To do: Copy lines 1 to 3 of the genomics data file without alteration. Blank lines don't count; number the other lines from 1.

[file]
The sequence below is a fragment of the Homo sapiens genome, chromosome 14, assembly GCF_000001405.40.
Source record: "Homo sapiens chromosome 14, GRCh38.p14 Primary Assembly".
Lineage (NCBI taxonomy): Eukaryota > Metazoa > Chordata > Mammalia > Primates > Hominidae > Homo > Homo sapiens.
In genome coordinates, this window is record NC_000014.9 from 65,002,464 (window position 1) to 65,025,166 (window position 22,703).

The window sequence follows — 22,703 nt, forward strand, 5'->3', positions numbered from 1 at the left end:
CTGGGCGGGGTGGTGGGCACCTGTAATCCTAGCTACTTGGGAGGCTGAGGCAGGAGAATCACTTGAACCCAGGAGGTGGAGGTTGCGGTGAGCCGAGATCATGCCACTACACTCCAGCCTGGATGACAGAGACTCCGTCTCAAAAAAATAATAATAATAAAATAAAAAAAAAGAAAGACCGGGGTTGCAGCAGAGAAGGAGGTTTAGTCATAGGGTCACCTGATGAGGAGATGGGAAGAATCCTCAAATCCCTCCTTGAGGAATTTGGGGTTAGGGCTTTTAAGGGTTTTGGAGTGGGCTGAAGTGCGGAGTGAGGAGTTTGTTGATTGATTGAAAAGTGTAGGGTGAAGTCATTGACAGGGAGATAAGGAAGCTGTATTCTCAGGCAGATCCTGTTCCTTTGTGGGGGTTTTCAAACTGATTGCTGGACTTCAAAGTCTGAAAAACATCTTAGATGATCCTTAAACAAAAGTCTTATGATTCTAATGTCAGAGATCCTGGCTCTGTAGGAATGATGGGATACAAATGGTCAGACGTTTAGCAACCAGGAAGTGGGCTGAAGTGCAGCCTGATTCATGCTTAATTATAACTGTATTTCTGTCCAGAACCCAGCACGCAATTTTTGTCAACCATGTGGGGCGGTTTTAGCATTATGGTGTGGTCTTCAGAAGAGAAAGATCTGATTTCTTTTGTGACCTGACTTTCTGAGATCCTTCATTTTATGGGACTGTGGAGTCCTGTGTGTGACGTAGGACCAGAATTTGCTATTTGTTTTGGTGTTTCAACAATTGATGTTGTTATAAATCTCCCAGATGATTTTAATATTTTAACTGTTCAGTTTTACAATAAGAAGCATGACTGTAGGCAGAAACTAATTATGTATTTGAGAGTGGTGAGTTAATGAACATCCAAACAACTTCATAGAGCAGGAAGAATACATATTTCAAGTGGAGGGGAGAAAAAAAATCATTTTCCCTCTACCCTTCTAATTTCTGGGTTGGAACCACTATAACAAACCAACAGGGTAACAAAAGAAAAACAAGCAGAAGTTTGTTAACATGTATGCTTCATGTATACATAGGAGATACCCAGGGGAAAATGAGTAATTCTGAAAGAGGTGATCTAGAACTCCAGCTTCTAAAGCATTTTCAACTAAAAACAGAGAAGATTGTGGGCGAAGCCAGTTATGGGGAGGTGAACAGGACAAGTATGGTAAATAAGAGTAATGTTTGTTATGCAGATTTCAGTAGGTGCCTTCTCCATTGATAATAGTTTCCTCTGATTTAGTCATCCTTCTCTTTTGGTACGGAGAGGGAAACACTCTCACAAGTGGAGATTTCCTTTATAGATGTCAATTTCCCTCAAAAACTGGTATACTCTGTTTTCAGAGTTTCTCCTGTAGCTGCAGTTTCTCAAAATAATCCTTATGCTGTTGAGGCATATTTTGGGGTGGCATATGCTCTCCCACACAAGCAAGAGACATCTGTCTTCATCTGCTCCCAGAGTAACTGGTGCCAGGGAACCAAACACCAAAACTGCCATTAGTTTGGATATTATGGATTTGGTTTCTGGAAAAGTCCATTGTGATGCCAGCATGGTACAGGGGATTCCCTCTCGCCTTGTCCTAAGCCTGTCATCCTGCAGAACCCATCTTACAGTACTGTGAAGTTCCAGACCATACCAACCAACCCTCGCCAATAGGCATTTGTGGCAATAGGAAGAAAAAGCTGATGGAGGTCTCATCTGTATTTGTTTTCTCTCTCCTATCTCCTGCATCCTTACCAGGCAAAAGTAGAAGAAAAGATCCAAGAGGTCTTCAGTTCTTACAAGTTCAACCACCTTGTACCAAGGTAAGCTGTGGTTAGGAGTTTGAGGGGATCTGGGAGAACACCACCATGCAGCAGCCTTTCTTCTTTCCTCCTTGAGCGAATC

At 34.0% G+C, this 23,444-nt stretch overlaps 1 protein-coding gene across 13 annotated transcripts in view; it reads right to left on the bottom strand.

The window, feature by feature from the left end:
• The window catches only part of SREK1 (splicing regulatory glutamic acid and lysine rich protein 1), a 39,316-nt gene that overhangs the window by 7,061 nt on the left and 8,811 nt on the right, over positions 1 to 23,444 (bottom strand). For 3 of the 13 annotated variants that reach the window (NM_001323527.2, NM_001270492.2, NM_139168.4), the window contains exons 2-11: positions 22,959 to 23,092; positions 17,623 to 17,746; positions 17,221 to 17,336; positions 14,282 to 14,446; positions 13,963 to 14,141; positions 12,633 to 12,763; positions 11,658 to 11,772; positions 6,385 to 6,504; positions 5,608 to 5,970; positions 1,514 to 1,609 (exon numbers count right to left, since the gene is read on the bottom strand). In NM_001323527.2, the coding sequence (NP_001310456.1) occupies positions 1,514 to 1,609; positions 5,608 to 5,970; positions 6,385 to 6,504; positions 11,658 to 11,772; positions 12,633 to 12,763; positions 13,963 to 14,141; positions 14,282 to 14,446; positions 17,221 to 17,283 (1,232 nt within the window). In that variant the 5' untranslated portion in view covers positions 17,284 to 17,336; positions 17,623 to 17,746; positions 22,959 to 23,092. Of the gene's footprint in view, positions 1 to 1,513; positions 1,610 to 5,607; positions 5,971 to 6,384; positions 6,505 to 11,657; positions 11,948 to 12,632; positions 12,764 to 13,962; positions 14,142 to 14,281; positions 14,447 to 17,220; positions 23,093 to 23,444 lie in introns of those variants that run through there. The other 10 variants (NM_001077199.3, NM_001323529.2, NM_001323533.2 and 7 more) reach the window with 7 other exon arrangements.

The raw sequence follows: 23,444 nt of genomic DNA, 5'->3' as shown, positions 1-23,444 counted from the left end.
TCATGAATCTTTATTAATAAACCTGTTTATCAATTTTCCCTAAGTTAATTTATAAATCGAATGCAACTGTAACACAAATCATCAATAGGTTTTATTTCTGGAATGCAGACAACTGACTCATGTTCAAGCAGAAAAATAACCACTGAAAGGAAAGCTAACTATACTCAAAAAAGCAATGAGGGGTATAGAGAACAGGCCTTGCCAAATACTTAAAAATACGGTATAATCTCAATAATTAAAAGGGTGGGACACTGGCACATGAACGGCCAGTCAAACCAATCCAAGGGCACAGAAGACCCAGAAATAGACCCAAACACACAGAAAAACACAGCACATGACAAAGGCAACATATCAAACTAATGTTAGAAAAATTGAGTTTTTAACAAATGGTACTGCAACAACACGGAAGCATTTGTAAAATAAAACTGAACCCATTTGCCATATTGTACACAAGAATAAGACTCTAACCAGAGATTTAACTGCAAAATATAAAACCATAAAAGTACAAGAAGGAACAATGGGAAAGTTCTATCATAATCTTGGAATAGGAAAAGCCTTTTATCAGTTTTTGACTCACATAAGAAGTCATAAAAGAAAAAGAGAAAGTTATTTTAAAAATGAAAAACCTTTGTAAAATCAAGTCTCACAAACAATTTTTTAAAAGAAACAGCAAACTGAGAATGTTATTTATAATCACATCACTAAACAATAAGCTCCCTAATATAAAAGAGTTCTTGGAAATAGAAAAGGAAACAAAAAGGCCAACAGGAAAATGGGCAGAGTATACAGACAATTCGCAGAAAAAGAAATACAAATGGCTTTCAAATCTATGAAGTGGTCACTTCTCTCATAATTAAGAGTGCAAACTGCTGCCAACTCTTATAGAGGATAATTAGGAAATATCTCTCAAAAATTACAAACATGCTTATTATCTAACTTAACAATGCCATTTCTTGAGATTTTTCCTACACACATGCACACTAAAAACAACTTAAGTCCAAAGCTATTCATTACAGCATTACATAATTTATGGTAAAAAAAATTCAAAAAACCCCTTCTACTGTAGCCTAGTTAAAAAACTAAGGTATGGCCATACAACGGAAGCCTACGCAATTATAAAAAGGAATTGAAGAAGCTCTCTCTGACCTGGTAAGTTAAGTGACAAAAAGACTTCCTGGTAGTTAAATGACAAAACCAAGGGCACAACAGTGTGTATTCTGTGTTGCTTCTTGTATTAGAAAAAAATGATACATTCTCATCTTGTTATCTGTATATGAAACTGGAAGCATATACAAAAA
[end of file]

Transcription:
The sequence below is a fragment of the Homo sapiens genome, chromosome 14, assembly GCF_000001405.40.
Source record: "Homo sapiens chromosome 14, GRCh38.p14 Primary Assembly".
Lineage (NCBI taxonomy): Eukaryota > Metazoa > Chordata > Mammalia > Primates > Hominidae > Homo > Homo sapiens.